Growing up in Michigan, we always got through our cold winters with lots of soup and sandwiches. My favorite was always bean soup, typically an early January dish my mom made with the leftover ham from Christmas. Last winter, I was gifted with a wild boar ham (and some other cuts) which I used to make this version of my mom’s bean soup. The boar adds another dimension to the soup, making it richer and sweeter. Now I need another hookup for my boar fix!
Mom’s Wild Boar & Bean Soup
- 8 tsp ham base
- 8 cups water
- 1 lb. smoked wild boar chop or loin
- 2 T olive oil, separated
- ½ cup chopped onion
- ½ cup chopped carrots
- ½ cup chopped celery
- 3 cloves of garlic, minced
- 1 pound dried Michigan white beans or navy beans, soaked overnight
- 1 6oz can tomato paste
- 2 peeled and diced Yukon gold potatoes
- Salt & pepper
- Bay Leaf
Start with those beans. Place beans in a colander and rinse thoroughly with cold water until clear. Put the beans in a pot and cover with 2 inches of water and a teaspoon of salt. Turn heat to low. Stir gently and do not boil. Navy beans cook in about an hour, so let them simmer away while you work on the rest.
Boil 8 cups of water with 8 tsp. of ham base. Whisk together. Once you reach a boil, shut off heat and move to a cool burner or trivet. Typically, I make my own ham stock using the ham bone, but in this instance, I’m going to pretend I don’t have one.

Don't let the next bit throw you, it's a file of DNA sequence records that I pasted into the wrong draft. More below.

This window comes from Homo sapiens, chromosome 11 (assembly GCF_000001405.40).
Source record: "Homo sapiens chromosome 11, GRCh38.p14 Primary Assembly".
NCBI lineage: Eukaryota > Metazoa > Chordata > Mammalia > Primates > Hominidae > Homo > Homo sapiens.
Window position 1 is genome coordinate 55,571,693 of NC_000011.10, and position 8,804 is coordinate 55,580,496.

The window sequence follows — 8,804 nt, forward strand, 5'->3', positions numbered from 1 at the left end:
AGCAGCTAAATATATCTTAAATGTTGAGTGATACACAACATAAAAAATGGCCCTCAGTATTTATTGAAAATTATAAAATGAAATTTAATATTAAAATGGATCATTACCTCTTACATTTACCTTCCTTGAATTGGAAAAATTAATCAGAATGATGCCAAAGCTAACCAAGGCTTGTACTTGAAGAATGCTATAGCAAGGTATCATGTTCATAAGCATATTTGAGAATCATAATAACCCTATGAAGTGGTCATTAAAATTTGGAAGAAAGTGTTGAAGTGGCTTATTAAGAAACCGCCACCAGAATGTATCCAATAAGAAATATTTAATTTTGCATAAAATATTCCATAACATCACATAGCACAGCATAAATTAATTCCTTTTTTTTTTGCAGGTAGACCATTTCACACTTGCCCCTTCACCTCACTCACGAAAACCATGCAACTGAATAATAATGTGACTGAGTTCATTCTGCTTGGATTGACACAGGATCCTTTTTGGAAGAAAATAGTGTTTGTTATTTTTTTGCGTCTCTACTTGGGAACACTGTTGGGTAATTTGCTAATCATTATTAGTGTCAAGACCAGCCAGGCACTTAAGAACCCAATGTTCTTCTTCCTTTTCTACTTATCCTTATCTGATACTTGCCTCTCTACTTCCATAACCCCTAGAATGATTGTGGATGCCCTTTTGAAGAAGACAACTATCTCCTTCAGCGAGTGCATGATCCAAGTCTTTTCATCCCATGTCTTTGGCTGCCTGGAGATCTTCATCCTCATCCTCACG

Place 1 tablespoon olive oil in medium sauce pan over high heat. Dice your chops or loin into bite sized pieces (finer, if preferred), season with salt and pepper and saute (3-5 minutes) to caramelize. Remove from heat and set aside.
Place other tablespoon olive oil into your soup pot over high heat. Once oil is hot, add carrots, celery, onion and garlic, sprinkle with salt. Cook, stirring over heat until vegetables soften. Reduce heat and add meat. Cook together for 2-3 minutes. Pour prepared broth over entire mixture, add potatoes. Season with salt and pepper, add bay leaf, bring to a boil. Cover and cool.
Test the beans – you will know they are done when they are tender and cooked through, but not mushy. I prefer my bean soup to be a bit thicker and less brothy, so I like to gently mash the beans, leaving some whole and some smashed. Raise heat to medium high and add the tomato paste, stirring to combine.
Now add the beans to your soup pot! Turn your heat to medium and stir, adding salt & pepper to taste. I like to bring the entire mix to a full boil and let it cool one more time before reheating to serve. I think it really brings the flavors together, but my kids tell me it’s just as good on the first boil as the second. I’ll let you decide!